Pennsylvania’s Lithium Find Could Meet 40% Of US Demand Amid Soaring Needs

A groundbreaking discovery by researchers from the University of Pennsylvania has revealed a substantial lithium deposit in Pennsylvania capable of supplying up to 40% of the United States’ lithium needs. This discovery, found in wastewater from Marcellus Shale gas wells, could significantly impact the U.S. lithium supply chain, currently dominated by China and Chile.

According to Fastmarkets, the demand for lithium in the U.S. is anticipated to increase by nearly 500% by 2030. Lithium is a crucial component in batteries for a range of devices, including smartphones, laptops, and electric vehicles. The newfound domestic source could alleviate the heavy reliance on foreign lithium supplies.

Justin Mackey, a research scientist at the UPitt National Energy Technology Laboratory, and his mentor, associate professor Daniel Bain, have been investigating this lithium source for years. Their findings, published in Scientific Reports, highlight the potential of the Marcellus Shale wastewater to meet a significant portion of U.S. lithium demand. Mackey stated, “We have found that there was sufficient lithium in the waters to supply somewhere between 30 and 40 percent of the current U.S. national demand.”

The Marcellus Formation, an extensive natural gas field in central Appalachia, dates back 252 to 541 million years and requires substantial water for fracking. The lithium is present in the wastewater produced from this process, presenting a unique opportunity for resource extraction.

Mackey and his team are focused on ensuring that this domestic lithium source contributes to decarbonizing the American economy in a safe and environmentally friendly manner. He noted, “This is lithium concentrations that already exist at the surface in some capacity in Pennsylvania.”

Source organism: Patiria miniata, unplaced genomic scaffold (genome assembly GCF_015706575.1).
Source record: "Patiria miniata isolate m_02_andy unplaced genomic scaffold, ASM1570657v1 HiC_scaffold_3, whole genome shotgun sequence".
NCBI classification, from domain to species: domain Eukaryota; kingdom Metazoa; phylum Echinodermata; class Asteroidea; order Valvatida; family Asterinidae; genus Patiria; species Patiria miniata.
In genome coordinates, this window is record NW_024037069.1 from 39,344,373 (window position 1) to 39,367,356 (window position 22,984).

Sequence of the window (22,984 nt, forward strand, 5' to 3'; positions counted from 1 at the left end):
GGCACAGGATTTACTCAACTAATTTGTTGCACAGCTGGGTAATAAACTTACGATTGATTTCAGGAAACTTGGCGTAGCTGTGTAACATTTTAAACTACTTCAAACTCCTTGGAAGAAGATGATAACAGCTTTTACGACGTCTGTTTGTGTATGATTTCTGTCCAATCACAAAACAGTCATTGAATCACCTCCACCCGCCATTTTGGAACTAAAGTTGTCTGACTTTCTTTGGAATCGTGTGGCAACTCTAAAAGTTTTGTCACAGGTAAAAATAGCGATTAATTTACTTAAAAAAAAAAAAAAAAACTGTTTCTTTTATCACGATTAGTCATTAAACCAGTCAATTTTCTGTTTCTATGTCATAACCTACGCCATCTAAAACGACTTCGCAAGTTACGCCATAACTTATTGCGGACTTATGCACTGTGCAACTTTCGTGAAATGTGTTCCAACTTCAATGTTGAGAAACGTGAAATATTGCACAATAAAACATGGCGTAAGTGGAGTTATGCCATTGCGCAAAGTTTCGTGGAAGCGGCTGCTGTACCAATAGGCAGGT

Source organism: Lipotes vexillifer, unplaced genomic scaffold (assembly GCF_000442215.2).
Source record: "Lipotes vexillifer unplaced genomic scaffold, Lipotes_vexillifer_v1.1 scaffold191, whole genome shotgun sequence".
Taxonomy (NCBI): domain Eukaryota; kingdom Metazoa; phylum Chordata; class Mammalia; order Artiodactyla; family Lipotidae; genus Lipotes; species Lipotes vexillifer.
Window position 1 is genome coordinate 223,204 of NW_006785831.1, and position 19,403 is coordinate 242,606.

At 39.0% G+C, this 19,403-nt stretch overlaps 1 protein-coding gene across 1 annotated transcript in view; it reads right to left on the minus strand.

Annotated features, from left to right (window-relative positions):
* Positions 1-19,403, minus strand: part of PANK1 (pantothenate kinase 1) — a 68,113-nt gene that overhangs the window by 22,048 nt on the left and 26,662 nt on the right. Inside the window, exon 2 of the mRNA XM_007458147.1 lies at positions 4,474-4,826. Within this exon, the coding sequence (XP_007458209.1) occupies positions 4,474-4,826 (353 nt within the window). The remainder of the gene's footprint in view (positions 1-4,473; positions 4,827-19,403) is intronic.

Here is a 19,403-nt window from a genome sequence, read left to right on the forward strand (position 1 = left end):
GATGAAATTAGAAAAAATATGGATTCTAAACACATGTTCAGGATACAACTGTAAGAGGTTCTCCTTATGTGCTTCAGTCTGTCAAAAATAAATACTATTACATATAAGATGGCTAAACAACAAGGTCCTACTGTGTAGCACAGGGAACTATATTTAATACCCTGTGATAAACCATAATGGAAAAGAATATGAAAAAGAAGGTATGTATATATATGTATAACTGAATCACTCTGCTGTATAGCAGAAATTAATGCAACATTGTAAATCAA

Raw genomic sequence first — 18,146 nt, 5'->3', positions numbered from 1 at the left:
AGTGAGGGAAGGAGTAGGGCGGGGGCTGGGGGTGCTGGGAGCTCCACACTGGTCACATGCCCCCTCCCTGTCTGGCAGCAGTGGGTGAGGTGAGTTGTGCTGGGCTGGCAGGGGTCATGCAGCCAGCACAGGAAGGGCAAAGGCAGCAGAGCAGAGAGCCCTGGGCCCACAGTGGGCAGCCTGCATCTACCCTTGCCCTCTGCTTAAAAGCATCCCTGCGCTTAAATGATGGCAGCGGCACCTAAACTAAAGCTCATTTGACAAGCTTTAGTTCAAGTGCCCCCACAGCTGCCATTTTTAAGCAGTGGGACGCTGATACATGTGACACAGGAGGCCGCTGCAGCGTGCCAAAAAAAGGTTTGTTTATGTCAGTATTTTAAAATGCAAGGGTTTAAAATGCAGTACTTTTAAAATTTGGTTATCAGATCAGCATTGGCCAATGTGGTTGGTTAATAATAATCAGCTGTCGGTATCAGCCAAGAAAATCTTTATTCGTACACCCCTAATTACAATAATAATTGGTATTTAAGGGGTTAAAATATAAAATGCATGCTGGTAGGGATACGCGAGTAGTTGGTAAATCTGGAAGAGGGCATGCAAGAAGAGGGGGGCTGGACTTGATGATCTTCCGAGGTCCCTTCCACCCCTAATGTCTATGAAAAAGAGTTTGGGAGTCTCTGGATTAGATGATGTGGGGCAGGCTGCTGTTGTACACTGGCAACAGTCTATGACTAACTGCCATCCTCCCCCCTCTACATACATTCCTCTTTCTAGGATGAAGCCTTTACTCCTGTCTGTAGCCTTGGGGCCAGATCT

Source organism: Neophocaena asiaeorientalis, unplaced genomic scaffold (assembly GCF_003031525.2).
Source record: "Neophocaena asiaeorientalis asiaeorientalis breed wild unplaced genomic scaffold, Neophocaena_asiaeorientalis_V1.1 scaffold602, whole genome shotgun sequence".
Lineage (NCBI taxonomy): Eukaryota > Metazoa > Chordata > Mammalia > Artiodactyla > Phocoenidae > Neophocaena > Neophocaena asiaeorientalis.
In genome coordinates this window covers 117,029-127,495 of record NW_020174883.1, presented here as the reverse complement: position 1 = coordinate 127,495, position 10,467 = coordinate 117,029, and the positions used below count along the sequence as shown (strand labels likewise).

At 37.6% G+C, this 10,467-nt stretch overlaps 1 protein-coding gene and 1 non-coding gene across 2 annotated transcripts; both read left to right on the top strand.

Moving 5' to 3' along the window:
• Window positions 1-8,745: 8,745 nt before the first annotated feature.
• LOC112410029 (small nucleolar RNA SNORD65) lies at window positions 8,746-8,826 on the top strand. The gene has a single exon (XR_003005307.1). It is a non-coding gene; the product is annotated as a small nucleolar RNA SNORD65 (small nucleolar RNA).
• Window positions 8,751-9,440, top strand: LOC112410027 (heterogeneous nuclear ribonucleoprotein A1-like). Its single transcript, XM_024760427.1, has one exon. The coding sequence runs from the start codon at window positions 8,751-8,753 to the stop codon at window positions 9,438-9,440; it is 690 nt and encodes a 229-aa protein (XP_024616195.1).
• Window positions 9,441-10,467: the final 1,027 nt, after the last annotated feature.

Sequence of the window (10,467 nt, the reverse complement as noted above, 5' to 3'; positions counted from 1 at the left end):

However, the researchers also pointed out that their conclusions are based on the assumption of 100% lithium recovery and cost-effective extraction processes compared to other potential uses for the water. As the demand for lithium is expected to reach 412,000 tonnes of lithium carbonate equivalent by 2030, a 487% increase, the Pennsylvania find could be pivotal.

The discovery holds significant promise for enhancing U.S. energy security and supporting the country’s transition to clean energy technologies. If extraction processes prove efficient and environmentally sustainable, this lithium deposit could become a key asset in meeting the growing demands of modern technology and renewable energy sectors.

This development underscores the importance of continued research and innovation in resource extraction, highlighting the potential for domestic resources to play a vital role in the U.S. energy landscape. The implications of this discovery extend beyond just meeting demand, potentially transforming the U.S. into a more self-reliant and sustainable energy producer.